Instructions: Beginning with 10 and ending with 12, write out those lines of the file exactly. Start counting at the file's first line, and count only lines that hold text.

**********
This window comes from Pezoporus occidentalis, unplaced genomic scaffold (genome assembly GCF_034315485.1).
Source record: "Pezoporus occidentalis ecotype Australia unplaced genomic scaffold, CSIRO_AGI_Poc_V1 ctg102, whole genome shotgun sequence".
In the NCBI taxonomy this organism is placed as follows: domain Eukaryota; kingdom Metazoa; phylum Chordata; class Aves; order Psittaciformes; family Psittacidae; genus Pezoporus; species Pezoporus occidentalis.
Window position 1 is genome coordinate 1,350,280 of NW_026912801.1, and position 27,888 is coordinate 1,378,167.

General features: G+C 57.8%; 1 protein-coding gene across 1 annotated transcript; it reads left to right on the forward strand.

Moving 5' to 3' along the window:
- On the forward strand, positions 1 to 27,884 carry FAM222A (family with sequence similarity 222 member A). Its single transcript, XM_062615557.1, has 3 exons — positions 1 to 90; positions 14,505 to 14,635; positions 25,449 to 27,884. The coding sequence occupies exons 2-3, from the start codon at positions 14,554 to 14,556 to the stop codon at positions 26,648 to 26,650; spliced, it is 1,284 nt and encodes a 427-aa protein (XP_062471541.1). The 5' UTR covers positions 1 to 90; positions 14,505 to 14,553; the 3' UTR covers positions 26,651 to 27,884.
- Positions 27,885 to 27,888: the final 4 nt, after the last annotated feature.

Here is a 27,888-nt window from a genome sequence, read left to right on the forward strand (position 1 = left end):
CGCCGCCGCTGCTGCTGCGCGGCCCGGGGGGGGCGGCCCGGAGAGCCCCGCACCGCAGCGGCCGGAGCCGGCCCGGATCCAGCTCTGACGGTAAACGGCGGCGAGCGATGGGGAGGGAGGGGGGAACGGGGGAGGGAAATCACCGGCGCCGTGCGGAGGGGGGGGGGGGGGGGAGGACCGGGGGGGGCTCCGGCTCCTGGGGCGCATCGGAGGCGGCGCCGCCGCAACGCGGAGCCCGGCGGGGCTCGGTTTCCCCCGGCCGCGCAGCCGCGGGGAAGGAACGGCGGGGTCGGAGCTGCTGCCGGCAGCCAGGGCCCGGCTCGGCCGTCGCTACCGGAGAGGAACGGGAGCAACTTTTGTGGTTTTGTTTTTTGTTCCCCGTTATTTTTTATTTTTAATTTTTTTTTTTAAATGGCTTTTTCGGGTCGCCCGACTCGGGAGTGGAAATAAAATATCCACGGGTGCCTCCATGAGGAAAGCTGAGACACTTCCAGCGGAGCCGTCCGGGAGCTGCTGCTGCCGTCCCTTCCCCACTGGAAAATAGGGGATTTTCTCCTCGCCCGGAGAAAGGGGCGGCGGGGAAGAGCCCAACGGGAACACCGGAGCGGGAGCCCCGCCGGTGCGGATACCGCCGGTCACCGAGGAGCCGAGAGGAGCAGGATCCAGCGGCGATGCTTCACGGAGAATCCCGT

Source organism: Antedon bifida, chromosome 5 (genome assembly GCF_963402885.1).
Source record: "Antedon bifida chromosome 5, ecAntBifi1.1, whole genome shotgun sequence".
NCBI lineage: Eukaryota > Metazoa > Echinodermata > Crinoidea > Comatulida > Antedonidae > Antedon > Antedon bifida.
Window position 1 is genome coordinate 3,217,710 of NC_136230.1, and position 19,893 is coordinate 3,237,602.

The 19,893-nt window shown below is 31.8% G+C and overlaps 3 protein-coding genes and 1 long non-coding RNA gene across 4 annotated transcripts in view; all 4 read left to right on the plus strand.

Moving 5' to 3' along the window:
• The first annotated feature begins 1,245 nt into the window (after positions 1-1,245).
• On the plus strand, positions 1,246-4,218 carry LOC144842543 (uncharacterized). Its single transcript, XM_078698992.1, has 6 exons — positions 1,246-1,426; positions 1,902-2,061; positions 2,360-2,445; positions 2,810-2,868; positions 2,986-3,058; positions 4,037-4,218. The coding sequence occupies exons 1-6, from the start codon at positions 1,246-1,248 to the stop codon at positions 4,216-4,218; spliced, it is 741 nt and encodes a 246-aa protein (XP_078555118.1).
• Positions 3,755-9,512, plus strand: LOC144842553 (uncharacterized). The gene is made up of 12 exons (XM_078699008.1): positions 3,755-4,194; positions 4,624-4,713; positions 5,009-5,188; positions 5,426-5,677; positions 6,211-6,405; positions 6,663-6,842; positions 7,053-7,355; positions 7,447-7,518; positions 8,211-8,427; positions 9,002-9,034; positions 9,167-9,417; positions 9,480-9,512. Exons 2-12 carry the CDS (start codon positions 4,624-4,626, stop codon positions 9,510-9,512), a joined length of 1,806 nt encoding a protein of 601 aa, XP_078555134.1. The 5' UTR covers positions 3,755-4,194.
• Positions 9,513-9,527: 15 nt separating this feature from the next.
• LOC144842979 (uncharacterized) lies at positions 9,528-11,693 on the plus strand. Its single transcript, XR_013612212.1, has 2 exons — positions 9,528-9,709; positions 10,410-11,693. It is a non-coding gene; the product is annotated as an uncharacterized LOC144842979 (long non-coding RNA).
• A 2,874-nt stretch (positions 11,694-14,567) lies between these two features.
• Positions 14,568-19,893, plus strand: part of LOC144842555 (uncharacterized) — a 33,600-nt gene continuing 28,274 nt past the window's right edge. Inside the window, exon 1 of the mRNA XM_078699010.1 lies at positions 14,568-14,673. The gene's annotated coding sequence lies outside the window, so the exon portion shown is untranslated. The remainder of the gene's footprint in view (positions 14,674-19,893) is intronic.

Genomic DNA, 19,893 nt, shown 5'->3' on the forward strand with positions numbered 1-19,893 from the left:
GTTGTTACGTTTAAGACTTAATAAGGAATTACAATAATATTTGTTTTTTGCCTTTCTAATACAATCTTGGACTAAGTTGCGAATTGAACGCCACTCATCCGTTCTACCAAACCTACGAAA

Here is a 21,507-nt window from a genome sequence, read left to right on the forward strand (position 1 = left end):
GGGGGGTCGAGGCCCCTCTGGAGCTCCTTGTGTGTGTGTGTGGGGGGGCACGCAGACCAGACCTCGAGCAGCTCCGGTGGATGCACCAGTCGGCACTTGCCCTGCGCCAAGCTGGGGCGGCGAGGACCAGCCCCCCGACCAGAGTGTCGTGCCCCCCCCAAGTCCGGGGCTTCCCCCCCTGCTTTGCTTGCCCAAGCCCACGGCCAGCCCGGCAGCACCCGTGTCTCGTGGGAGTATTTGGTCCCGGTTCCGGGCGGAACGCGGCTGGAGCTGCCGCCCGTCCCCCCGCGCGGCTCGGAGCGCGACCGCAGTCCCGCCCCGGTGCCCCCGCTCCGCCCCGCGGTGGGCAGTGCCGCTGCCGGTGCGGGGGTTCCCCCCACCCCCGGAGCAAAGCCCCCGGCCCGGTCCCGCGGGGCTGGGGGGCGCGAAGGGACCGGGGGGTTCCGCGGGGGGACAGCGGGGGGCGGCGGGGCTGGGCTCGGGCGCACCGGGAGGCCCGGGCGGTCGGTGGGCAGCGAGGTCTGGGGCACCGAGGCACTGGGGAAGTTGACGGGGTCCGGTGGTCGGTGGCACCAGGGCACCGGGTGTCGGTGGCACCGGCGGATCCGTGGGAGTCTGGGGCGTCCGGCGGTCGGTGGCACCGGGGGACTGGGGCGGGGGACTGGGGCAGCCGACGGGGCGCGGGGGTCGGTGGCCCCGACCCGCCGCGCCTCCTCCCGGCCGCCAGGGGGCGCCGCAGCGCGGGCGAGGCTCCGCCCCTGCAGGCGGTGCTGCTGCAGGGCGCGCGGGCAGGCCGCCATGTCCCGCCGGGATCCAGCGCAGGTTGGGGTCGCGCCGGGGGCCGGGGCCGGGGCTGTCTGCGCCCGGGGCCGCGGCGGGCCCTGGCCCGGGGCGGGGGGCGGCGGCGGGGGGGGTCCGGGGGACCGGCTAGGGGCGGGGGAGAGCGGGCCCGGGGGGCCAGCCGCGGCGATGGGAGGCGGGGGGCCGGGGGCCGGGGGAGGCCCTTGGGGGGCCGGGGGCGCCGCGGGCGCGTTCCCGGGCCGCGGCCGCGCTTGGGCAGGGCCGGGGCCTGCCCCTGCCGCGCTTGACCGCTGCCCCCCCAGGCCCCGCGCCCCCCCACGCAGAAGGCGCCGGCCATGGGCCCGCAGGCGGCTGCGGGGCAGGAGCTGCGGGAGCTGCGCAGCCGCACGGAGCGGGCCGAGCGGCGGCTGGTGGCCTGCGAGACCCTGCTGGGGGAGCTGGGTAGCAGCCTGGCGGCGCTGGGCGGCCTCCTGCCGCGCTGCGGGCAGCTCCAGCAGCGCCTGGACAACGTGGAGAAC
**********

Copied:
CGCCGCCGCTGCTGCTGCGCGGCCCGGGGGGGGCGGCCCGGAGAGCCCCGCACCGCAGCGGCCGGAGCCGGCCCGGATCCAGCTCTGACGGTAAACGGCGGCGAGCGATGGGGAGGGAGGGGGGAACGGGGGAGGGAAATCACCGGCGCCGTGCGGAGGGGGGGGGGGGGGGGAGGACCGGGGGGGGCTCCGGCTCCTGGGGCGCATCGGAGGCGGCGCCGCCGCAACGCGGAGCCCGGCGGGGCTCGGTTTCCCCCGGCCGCGCAGCCGCGGGGAAGGAACGGCGGGGTCGGAGCTGCTGCCGGCAGCCAGGGCCCGGCTCGGCCGTCGCTACCGGAGAGGAACGGGAGCAACTTTTGTGGTTTTGTTTTTTGTTCCCCGTTATTTTTTATTTTTAATTTTTTTTTTTAAATGGCTTTTTCGGGTCGCCCGACTCGGGAGTGGAAATAAAATATCCACGGGTGCCTCCATGAGGAAAGCTGAGACACTTCCAGCGGAGCCGTCCGGGAGCTGCTGCTGCCGTCCCTTCCCCACTGGAAAATAGGGGATTTTCTCCTCGCCCGGAGAAAGGGGCGGCGGGGAAGAGCCCAACGGGAACACCGGAGCGGGAGCCCCGCCGGTGCGGATACCGCCGGTCACCGAGGAGCCGAGAGGAGCAGGATCCAGCGGCGATGCTTCACGGAGAATCCCGT

Source organism: Antedon bifida, chromosome 5 (genome assembly GCF_963402885.1).
Source record: "Antedon bifida chromosome 5, ecAntBifi1.1, whole genome shotgun sequence".